Being woken in the middle of the night can be stressful and tiring, so it’s probably hard to believe that historically this was the norm.
In the 15th century, Europeans conformed to what is known as a bi-phase sleep. This occurred across the globe in African and South American tribes as well. The night would be split into two sleep periods. During the waking period, people would relax, contemplate their dreams or just spend time as a family. Some would even engage in physical activities like cooking, chopping wood, or reading.
Today’s society doesn’t allow for this type of flexibility. We have to conform to very different schedules. It is now proven that an unbroken 7-9 hours of sleep for an adult is best for mental well-being and health. In support of this, naps can have important health benefits also. Helping memory and learning, increasing our alertness and improving mood states. This counts for children and adults.
Some interesting sleep traditions across the globe:
Siesta time. The tradition of napping dates back thousands of years. The name comes from the Latin hora sexta, which means “the sixth hour.” It originated to give farmers time to rest and restore energy in hot temperatures. This tradition continues to this day in Spain and other European countries as well. Using the middle of the day to eat lunch and take a nap to recharge batteries.
The Brits like to sleep in the nude! The National Sleep Foundation found that nearly one third of the UK said they sleep most nights with no clothing on, a much higher percentage than any other country reviewed. Blimey – who would have thought!
Sleeping with your favourite pets: According to the National Sleep Foundation, 71% of Americans with pets let them sleep in bed with them. This bedtime ritual may cause some unwanted hairs between the sheets, however studies have found that snuggling up to your pets provides warmth and contentment. Making you feel relaxed and ready for sleep.
Sleeping in the garden: In Scandinavia parents often leave their babies outdoors for naps. This happens even in the wintertime. It’s common to see babies parked in strollers outside a shop while parents are inside shopping. They believe the fresh air is good for their kids and will help prevent illness.
Bedtime meditation: In Mexico, meditation is common practice before going to sleep. Unlike watching TV or reading work emails before bed, which can actually make it more difficult to get to sleep, the quietness of meditation can help reduce stress and induce sleep.
Late bedtimes for kids: Most parents tend to put their kids to bed early in the evening. In South America however, kids are more likely to stay up late. Dinner doesn’t typically happen until around 21:00, so children often stay up until sometimes 23:00. These children often sleep in later in the morning, so they are getting enough sleep. Their daily schedule is just set later than ours.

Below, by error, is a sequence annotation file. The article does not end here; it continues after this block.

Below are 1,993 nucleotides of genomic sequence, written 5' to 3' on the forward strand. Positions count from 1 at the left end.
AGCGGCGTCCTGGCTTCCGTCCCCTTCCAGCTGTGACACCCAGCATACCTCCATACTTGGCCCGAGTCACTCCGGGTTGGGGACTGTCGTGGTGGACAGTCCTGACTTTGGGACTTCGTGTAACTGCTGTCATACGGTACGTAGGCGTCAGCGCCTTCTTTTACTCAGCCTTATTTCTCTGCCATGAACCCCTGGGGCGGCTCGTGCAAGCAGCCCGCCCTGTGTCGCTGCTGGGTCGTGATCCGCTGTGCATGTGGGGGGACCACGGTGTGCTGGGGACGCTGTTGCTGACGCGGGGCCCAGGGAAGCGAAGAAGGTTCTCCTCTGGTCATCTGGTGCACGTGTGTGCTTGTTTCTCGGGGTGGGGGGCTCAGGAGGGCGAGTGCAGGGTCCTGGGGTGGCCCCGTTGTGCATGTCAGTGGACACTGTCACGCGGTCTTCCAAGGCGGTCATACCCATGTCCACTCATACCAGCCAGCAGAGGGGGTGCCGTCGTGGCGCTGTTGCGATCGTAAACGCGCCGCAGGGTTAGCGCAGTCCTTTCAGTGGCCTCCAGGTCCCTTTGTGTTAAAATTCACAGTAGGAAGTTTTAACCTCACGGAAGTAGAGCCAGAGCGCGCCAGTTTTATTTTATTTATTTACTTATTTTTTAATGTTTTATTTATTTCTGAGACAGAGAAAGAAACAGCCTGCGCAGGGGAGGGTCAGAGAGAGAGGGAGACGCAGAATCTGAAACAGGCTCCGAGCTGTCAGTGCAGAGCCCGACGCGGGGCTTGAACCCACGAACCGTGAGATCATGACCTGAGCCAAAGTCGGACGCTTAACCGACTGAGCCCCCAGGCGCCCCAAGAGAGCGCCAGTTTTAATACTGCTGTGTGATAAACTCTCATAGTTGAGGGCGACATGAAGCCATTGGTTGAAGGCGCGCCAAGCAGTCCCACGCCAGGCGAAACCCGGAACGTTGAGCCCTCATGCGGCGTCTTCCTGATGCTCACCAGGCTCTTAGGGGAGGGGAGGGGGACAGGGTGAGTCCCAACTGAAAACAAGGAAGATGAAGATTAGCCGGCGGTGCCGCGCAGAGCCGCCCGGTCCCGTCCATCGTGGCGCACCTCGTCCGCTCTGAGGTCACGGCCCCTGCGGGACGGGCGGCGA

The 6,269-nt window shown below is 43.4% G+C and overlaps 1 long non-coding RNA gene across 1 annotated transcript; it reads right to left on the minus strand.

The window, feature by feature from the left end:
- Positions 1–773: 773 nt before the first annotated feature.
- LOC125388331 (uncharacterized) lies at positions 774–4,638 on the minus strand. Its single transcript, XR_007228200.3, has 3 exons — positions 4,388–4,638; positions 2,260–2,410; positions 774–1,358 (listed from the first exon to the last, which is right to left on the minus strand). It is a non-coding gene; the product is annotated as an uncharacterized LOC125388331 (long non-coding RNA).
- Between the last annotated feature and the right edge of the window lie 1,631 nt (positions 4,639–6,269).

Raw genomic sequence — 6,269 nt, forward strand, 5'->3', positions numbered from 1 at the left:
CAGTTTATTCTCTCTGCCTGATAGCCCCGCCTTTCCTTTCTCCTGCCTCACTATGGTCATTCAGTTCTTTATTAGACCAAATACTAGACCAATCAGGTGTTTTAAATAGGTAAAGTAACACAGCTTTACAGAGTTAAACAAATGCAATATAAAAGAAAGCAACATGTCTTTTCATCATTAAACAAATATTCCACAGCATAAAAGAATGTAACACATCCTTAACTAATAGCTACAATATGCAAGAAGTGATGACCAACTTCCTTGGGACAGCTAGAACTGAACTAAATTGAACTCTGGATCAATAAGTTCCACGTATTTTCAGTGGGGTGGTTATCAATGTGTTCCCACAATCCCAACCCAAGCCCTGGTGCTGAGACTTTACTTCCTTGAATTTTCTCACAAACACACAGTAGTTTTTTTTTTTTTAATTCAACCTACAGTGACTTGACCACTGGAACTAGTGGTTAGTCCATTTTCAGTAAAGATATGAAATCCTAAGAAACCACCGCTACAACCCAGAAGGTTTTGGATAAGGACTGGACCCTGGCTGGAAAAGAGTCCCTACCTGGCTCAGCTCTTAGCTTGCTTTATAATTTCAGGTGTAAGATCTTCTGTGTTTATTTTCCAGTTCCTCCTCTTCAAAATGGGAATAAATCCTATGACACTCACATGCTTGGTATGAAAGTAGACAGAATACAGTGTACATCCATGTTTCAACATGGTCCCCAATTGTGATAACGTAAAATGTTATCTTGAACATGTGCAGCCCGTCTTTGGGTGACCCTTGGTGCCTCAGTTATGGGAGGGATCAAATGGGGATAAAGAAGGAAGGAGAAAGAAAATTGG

Sleeping on the job in Japan: The practice of inemuri, or napping whilst present, is a daily event in Japan. Napping is sometimes done on a park bench or a train, or even during a meeting at work. In a culture that values attentiveness, napping in public is taken as a sign that a person is tired from working hard but still wants to continue to participate in the day.
No worry, worry dolls: Guatemala’s indigenous people craft worry dolls to help them sleep. According to folklore you tell your worries to the doll and then put the dolls under their pillow. The dolls take over worrying so the person can sleep soundly and wake up unburdened and relieved in the morning.
Every culture has its own sleep traditions old and new. The one thing we all have in common is our need for sleep, to maintain health and wellbeing for ourselves and our families. Sleep is as important as a good diet and exercise. It is a basic human need. If you are suffering from sleep problems or struggling to get your child to sleep through the night, then remember to ask for help.
By Kate Fergusson
As a certified paediatric sleep consultant and mother, Kate knows only too well that not getting enough sleep affects our state of mind, feelings, relationships and health. She feels strongly that healthy sleep habits make for children who are curious, energetic, happy, playful, and eager to learn. Follow Kate for up-to-date advice and support with your child’s sleep. To find out more about Kate: www.simplesleep.co.uk www.facebook.com/simplesleep.co.uk/ www.instagram.com/simplesleep.co.uk/
Illustration by Aleksandra Koroleva
Aleksandra, originally from Moscow, Russia, now lives in Adliswil with her husband and 3.5-year-old son. She specializes in clinical psychology and started studying illustration after her son’s birth. In her free time Aleksandra likes sleeping, as all mothers do. https://www.instagram.com/uber_evil